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VLT is collectively edited by graduate students at the University of Wisconsin at Madison and The University of Texas at Austin, with the support of media scholars at those institutions and throughout the country. Each issue provokes debate about critical, theoretical, and historical topics relating to a particular theme.
The Velvet Light Trap is a journal devoted to investigating historical questions that illuminate the understanding of film, television, and other media. It publishes articles and interviews written with the highest scholarly standards yet accessible to a broad range of readers. The journal draws on a variety of theoretical and historiographic approaches from the humanities and social sciences. The journal welcomes any effort that will help foster the ongoing processes of evaluation and negotiation in media history and criticism. While The Velvet Light Trap maintains its traditional commitment to the study of American film, it also expands its scope to television and other media, to adjacent institutions, and to other nations' media. The journal encourages both approaches and objects of study that have been neglected or excluded in past scholarship.
The Velvet Light Trap issues calls for papers based on specific themes. Submission requirements may vary from one call to another, and submissions must be sent to the university issuing the call. The format should follow the sixteenth edition of The Chicago Manual of Style. The entire essay, including block quotations and notes, should be double spaced. Quotations not in English should be accompanied by translations. Photocopies of illustrations are sufficient for initial review, but authors should be prepared to supply camera-ready photographs on request. Illustrations will be sized by the publisher. Permissions are the responsibility of the author.
The concept of a “bad object” has long been a moving target in media studies. Although the term is rarely defined with any specificity, a “bad object” is typically a text that is used in critical analysis with the implicit or explicit acknowledgement of its perceived violations of “good” taste. Excess, camp, escapism, the abject, and negotiations of the margins of mainstream culture often mark these objects. The concept is important in feminist and psychoanalytic theories, as well as in genre studies, in which it is mobilized to justify the examination of B-horror, exploitation film, or pornography, for example. The term has helped challenge hierarchies of medium specificity. For example, Michele Hilmes has written that television was treated as a “bad object” of media studies, a sentiment echoed by many other scholars. These uses of the term reflect the fact that age, class, gender, and race have often been motivating factors in the construction of evaluative canons.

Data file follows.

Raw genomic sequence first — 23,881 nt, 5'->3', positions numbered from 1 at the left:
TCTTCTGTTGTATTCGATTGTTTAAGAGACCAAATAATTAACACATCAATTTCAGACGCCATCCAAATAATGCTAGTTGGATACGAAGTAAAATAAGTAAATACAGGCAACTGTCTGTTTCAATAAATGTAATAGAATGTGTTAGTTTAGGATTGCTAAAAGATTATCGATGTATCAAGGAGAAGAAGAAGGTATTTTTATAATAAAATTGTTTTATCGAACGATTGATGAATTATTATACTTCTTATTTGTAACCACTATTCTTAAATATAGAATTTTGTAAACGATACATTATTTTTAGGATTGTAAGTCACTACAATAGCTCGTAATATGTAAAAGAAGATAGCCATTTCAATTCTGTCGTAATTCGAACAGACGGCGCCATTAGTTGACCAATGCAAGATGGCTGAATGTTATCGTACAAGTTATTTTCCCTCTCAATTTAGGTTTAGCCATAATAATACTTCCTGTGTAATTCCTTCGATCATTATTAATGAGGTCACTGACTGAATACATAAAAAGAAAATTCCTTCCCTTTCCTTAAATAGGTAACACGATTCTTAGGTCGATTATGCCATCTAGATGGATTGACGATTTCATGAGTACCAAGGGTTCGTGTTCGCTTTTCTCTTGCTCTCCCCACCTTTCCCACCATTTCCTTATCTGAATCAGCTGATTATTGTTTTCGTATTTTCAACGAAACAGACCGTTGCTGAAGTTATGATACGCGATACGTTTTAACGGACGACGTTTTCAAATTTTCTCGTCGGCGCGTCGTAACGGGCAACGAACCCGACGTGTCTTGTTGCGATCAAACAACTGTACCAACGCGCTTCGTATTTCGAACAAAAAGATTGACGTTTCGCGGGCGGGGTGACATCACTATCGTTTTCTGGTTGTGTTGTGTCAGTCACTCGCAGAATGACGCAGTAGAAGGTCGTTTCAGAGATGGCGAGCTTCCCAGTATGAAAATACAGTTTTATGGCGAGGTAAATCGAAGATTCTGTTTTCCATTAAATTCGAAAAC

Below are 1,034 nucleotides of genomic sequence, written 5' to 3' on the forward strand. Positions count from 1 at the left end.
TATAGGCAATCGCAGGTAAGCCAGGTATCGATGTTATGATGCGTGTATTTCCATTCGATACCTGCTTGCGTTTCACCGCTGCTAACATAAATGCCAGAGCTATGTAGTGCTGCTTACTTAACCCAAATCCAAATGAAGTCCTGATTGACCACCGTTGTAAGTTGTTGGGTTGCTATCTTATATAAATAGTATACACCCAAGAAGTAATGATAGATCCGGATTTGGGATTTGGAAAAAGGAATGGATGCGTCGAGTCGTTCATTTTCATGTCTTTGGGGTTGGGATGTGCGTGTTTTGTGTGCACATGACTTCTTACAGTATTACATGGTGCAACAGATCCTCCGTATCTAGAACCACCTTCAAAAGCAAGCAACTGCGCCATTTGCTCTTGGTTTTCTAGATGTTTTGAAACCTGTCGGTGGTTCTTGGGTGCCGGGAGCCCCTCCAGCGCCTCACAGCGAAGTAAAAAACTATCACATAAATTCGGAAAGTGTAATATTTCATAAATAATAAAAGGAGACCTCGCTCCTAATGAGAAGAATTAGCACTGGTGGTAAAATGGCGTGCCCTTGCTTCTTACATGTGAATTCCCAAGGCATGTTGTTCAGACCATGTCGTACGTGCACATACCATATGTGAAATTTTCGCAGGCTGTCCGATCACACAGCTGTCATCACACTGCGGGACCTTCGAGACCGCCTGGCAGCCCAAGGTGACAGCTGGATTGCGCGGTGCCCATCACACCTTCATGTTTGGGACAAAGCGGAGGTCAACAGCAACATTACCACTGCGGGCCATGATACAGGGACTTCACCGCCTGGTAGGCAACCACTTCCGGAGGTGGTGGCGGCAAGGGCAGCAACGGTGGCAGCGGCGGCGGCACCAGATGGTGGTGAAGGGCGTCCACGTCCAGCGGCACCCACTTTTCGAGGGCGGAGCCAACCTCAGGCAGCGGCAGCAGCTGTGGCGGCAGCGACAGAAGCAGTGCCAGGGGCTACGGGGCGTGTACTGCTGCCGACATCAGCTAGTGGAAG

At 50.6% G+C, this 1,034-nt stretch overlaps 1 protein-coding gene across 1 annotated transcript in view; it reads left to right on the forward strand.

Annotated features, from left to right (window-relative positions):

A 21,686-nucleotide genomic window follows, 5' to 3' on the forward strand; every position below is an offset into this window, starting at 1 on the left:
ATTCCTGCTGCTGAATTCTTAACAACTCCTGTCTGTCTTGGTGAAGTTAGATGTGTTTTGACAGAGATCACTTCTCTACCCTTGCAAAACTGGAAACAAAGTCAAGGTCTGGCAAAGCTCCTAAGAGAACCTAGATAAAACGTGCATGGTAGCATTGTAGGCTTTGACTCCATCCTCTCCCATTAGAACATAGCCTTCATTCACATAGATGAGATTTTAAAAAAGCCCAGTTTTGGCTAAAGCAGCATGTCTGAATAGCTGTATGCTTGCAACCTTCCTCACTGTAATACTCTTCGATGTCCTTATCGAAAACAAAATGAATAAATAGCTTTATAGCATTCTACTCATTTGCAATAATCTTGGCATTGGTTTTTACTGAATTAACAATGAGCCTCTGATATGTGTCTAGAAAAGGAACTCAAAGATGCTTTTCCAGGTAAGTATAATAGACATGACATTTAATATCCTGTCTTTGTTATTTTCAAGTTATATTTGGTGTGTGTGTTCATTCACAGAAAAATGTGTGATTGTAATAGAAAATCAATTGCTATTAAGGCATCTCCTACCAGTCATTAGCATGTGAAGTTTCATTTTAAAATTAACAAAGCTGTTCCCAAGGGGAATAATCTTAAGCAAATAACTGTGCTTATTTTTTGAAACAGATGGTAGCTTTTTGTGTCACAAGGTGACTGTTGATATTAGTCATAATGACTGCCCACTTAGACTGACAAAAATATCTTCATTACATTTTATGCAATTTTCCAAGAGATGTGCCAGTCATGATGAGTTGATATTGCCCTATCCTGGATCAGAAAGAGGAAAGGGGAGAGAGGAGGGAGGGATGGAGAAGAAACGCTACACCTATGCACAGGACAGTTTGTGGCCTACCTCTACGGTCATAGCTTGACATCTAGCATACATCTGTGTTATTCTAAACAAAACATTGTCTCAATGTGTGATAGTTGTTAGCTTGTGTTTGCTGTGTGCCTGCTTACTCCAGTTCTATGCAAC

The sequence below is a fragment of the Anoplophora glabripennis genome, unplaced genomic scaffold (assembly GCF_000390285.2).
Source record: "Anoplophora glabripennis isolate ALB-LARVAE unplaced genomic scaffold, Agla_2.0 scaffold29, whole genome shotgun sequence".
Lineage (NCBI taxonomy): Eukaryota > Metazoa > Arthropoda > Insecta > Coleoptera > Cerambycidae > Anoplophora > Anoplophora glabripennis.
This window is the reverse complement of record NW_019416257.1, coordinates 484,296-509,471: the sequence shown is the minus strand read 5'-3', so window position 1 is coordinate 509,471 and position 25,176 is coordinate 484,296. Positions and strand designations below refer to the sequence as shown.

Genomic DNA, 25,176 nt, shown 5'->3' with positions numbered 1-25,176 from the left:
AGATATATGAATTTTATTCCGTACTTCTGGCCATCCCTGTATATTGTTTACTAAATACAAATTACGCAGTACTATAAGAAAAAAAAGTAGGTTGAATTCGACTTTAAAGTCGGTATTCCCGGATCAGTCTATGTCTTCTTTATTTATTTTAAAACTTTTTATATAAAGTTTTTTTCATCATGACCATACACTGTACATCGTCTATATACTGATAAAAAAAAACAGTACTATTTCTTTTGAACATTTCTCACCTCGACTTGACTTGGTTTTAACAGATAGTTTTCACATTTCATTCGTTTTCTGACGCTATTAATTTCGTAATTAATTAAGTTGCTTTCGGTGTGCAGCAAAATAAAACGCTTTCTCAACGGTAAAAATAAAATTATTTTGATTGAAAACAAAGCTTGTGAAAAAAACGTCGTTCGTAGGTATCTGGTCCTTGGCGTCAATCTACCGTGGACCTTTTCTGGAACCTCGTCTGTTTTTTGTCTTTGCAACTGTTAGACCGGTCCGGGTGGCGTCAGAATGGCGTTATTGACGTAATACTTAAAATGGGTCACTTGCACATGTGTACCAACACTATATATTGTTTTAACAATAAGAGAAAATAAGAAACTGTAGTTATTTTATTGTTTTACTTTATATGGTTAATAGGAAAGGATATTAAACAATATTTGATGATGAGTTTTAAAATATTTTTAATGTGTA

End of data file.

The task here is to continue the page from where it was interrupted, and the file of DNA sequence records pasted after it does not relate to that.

Yet the applications of this term have rapidly diversified in the past decade. With the increase in scholarship on new media, social media, video games, and global flows, together with greater attention to diverse identities behind/on/in front of the screen, the conversation on taste cultures has shifted significantly. This issue seeks to expand or question the boundaries and applications of the “bad object” as an analytical framework. We welcome pieces that challenge the foundations of this divide. How can we re-calibrate these and other approaches to address purported bad objects within our contemporary media landscape? Can we approach bad objects beyond the text itself in issues of production cultures, distribution, and consumption?
This issue welcomes submissions that push beyond the binaries of "good" and "bad," "serious" and "ephemeral," and “high” and “low” culture, exploring some of the following themes:
Submissions should be between 6,000 and 7,500 words, formatted in Chicago Style. Please submit an electronic copy of the paper, along with a separate one-page abstract, both saved as a Microsoft Word file. Remove any identifying information so that the submission is suitable for anonymous review. Quotations not in English should be accompanied by translations. Send electronic manuscripts and/or any questions to firstname.lastname@example.org by January 25.
About the Journal
The Velvet Light Trap is a scholarly, peer-reviewed journal of film, television, and new media studies. Graduate students at the University of Wisconsin-Madison and the University of Texas-Austin coordinate issues in alternation. Our Editorial Advisory Board includes such notable scholars as Hector Amaya, Ben Aslinger, Miranda Banks, Caetlin Benson-Allott, Mark Betz, Michael Curtin, Kay Dickinson, Lisa Dombrowski, Daniel Herbert, Lucas Hilderbrand, Debra Jaramillo, Roberta Pearson, Debra Ramsay, Avi Santo, Jacob Smith, Jonathan Sterne. VLT's graduate student editors are assisted by their local faculty advisors: Mary Beltrán, Ben Brewster, Jonathan Gray, Lea Jacobs, Derek Johnson, Jeremy Morris, Shanti Kumar, Charles Ramírez Berg, Thomas Schatz, and Janet Staiger.
Wisconsin Editorial Office
Dept. of Communication Arts
Vilas Hall – Sixth Floor
The University of Wisconsin – Madison
Madison, WI 53706
Austin Editorial Office
Dept. of Radio-Television-Film
2504 Whitis Ave., STOP A0800
The University of Texas at Austin
Austin, TX 78712-1067
The Velvet Light Trap is indexed in Academic Search Premier, America: History and Life, Communication Abstracts, Contemporary Culture Index, Film Literature Index, Historical Abstracts, Humanities International Complete, IBR (International Bibliography of Book Reviews), IBZ (International Bibliography of Periodical Literature), International Index to Film Periodicals, and Sociological Abstracts.
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